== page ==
This onslaught, as might be expected, brought Cork into contact with Wentworth's enemies, including those who strove, as a matter of principle, to curb the prerogative powers of the king. Despite these associations Cork never openly enlisted as an opponent of Wentworth, and as the attack on himself abated he became a vociferous supporter of Wentworth's purpose to assist the king in his struggle with the Scottish Covenanters, and he encouraged his son-in law Viscount Barrymore to raise a regiment for the king. This was no empty posturing, since, in a confidential letter to his son-in-law Goring, Cork expressed his unqualified support of the king's proposed actions against the Scots, stating that Charles had ‘descended below himself to give . . . content . . . [to] heady, violent and distracted numbers of people that aim at the freeing of themselves from civil government’, and whose actions also threatened ‘the peace of poor Ireland’ (to Goring, 10 Dec. 1638, Chatsworth, letter book 2, f. 309). His opposing the Scots did not necessarily mean he was supporting the earl of Strafford (as Wentworth became in 1640), and Cork emerged as an opponent of Strafford, and then but an oblique one, only when the case against the governor had already been formulated. Even then, Cork's involvement did not go further than entertaining in London those who had travelled from Ireland to bear witness against their governor; offering testimony to vindicate his own reputation concerning Youghal College; being present, as a guest of the king, at Strafford's trial before the house of lords; and subsequently confiding to his diary that he had seen justice done.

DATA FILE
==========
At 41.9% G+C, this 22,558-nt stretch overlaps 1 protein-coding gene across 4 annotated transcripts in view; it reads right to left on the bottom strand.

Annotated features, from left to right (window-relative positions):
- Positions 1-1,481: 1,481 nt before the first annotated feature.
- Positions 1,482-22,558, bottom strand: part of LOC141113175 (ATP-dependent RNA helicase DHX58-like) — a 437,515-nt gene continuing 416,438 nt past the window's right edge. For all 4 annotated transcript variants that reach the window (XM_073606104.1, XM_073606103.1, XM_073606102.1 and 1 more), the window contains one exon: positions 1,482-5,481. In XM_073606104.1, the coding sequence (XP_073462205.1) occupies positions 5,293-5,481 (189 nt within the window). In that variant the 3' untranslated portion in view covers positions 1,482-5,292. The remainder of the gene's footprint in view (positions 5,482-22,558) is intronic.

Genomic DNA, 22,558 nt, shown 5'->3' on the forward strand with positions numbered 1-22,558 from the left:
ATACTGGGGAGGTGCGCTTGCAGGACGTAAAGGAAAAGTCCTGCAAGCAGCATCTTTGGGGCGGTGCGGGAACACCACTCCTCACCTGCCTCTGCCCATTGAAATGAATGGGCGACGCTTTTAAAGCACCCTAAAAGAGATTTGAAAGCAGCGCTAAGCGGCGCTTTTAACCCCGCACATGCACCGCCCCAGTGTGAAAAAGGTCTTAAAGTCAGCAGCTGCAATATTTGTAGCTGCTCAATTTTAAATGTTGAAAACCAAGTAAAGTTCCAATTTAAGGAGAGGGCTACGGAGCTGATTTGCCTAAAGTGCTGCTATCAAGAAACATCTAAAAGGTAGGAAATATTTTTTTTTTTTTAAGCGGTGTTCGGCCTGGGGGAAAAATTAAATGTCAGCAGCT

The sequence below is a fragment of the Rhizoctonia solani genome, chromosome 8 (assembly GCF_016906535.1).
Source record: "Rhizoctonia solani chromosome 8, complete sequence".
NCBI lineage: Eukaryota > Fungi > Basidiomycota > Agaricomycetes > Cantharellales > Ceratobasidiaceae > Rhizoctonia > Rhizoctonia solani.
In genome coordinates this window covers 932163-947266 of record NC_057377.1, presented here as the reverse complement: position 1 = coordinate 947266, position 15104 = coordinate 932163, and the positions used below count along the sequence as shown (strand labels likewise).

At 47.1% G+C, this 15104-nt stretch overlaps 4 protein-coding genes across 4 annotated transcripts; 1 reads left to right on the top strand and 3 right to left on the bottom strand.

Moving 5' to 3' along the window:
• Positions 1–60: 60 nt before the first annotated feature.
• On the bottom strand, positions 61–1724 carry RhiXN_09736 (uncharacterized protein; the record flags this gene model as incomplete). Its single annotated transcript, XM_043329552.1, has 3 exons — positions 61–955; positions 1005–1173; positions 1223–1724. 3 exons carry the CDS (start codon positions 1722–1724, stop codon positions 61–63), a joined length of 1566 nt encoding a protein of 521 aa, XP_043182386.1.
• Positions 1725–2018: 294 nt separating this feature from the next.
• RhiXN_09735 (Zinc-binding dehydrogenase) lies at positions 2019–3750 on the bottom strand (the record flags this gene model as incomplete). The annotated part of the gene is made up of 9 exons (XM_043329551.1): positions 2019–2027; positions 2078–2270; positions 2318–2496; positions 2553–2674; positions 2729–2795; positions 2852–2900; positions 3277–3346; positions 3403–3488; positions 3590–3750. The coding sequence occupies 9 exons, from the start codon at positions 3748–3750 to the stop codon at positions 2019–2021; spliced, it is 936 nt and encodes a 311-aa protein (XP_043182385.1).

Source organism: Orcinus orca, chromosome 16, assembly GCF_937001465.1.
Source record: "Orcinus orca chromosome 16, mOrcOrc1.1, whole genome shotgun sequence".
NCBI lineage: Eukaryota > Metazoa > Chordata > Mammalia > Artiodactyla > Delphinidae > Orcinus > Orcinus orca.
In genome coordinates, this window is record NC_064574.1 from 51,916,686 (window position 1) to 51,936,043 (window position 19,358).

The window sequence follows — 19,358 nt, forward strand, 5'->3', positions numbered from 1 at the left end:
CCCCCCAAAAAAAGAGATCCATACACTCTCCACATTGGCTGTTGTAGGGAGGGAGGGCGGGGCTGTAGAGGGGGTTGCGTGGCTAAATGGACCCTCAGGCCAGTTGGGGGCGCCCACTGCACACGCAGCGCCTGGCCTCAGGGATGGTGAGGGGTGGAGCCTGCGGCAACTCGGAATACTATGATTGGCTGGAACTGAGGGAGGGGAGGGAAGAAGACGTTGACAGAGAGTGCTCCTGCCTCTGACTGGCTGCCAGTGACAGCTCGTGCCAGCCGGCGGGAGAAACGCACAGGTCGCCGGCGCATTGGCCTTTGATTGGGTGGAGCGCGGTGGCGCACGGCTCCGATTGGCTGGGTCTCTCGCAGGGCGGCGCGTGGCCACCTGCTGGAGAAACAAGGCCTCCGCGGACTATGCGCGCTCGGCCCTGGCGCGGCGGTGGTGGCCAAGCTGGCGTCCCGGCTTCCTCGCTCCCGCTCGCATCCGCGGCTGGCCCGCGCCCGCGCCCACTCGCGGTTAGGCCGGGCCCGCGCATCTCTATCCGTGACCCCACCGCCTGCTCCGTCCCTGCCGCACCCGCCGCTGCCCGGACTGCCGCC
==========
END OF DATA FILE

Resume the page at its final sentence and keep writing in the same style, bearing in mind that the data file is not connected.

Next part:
Final years, 1641–3